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7 Essential Rules for Planning a Fun (and Safe) Summer Vacation

Photo credit: Getty Images/FatCamera

Photo credit: Getty Images/FatCamera

The heat is on and summer vacation is just around the corner. As you start daydreaming about weekend road trips or a long week at the shore, your summer vacation planning starts here.

As every seasoned parent will tell you there are a few situations you should always be prepared for before you pack your bags. Evan Weiner, MD, Director, Emergency Medicine at St. Christopher’s Hospital for Children has your complete guide to safe summer fun.

Have these OTCs on hand

When the going gets tough, parents are fully prepared for anything. It’s smart to keep a bottle of over-the-counter saviors like an antibiotic ointment, ibuprofen or acetaminophen handy.

Cure motion sickness before it starts

If car rides make their stomachs do summersaults, a long voyage can seem impossible. Keep the queasiness at bay by having them focus outside the car window rather than books, games, or videos, says Dr. Weiner. Another rule of thumb: Avoid heavy meals before loading into the car. Instead, opt for bland roadside snacks like peanut butter crackers or a banana to keep their stomachs calm.   

Block the sun

Sunburn is a common enemy of parents and kids alike. Shield your child by applying sunscreen that’s at least broad spectrum SPF 30 regularly. Dr. Weiner suggests using lotions over sprays, as sprays can be applied unevenly. He recommends applying liberally and reapplying every 2 hours. Pack extra hats, cover-ups and sun shirts for days where your family itinerary is packed and you may not be able to reapply.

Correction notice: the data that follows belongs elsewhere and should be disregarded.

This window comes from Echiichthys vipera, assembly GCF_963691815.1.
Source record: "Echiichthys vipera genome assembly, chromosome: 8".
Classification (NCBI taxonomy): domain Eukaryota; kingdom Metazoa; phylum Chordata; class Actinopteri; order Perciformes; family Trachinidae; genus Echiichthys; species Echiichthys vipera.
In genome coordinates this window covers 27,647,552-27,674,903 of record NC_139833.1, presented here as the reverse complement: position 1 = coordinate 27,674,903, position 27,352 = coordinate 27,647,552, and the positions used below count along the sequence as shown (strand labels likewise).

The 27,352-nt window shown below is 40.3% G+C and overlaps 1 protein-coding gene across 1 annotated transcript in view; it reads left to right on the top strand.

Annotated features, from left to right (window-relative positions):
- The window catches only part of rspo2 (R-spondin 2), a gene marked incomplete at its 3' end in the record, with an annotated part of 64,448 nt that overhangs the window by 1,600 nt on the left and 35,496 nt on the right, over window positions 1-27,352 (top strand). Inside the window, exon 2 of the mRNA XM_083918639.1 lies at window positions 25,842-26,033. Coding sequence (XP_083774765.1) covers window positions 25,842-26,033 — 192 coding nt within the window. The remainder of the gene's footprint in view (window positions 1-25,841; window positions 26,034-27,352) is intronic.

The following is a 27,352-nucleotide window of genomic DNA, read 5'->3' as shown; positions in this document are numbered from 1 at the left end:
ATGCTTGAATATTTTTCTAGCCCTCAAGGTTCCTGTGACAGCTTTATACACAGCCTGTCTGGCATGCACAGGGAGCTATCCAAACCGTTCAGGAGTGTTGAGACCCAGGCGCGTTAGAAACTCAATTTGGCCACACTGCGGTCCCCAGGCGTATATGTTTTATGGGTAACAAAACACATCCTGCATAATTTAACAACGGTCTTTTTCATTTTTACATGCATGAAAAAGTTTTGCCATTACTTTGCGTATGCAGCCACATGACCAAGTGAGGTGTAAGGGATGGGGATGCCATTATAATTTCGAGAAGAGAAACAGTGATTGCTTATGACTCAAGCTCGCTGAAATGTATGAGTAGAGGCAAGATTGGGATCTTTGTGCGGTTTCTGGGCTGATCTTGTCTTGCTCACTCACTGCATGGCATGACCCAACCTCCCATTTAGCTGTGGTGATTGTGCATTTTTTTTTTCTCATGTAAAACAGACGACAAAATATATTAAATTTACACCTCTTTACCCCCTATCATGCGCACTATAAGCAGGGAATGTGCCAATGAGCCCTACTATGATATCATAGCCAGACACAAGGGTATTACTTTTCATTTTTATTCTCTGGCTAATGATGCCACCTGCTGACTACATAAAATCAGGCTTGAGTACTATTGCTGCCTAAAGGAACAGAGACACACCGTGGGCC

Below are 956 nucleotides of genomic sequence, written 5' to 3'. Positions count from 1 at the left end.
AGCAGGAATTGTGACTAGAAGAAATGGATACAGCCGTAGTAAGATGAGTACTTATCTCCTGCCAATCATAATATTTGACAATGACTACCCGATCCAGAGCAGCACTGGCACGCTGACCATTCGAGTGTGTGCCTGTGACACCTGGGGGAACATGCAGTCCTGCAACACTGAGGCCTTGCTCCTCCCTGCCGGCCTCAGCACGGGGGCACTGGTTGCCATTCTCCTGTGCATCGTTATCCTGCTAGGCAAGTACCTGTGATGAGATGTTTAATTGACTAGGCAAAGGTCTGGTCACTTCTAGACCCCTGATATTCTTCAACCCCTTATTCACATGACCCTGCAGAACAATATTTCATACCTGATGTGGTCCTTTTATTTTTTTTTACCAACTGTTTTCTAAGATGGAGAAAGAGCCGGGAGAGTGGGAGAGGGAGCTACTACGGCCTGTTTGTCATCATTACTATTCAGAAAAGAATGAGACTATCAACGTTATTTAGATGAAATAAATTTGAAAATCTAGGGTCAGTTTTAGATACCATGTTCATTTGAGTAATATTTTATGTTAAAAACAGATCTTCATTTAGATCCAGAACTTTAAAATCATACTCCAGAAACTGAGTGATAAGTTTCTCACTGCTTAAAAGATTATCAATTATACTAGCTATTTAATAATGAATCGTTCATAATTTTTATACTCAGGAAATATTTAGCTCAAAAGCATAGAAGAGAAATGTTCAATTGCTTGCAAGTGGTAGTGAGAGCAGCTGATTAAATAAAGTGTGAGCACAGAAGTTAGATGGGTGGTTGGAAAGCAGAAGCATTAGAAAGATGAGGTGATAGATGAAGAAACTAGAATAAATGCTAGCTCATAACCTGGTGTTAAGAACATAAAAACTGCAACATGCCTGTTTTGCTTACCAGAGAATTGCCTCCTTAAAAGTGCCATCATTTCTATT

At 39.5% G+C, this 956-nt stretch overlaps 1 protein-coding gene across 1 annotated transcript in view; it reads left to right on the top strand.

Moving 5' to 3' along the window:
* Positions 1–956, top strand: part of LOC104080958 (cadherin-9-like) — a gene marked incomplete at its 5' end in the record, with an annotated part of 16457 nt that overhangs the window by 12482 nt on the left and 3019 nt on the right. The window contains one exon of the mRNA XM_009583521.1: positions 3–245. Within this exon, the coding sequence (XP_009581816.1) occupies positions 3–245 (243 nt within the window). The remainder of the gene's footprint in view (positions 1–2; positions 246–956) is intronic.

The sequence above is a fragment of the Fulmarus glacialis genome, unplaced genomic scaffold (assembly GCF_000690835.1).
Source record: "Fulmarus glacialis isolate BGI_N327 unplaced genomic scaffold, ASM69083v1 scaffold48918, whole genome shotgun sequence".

Check for lifeguards on duty

Make your way to the shore when you know a lifeguard will be on duty and set up your umbrella close by the stand. Having an extra set of eyes oversee your family will give you peace of mind while you’re relaxing and ensure your family is in a safe spot for swimming.

Practice pool safety

You should remember that “swimmies” or “wings” are not approved safety devices and you should not depend on them to keep children safe. Make sure a responsible adult is supervising children at all times while they play in the pool.

Add these numbers to your speed dial

If an emergency happens when you’re away from home, it’s important to have the number of your child’s pediatrician for guidance on what to do, where to go, and who to see if they are unavailable. If it is a true emergency, don’t hesitate to call 911.

Lead by example

Model behavior is one of the most powerful ways to get a message across to your kids. If you’re reapplying sunblock every hour on the hour, checking to see a lifeguard is on duty, and making healthy choices while you map your family’s itinerary for fun, they’ll notice. Plus, watching how you handle emergency situations can help them learn what to do if you’re not there to swoop in—a life skill that lasts long after summer is over.

For injuries on the road, at the beach, on vacation or at home, the experienced staff at St. Christopher’s Hospital for Children is ready to help. For more information, visit stchristophershospital.com.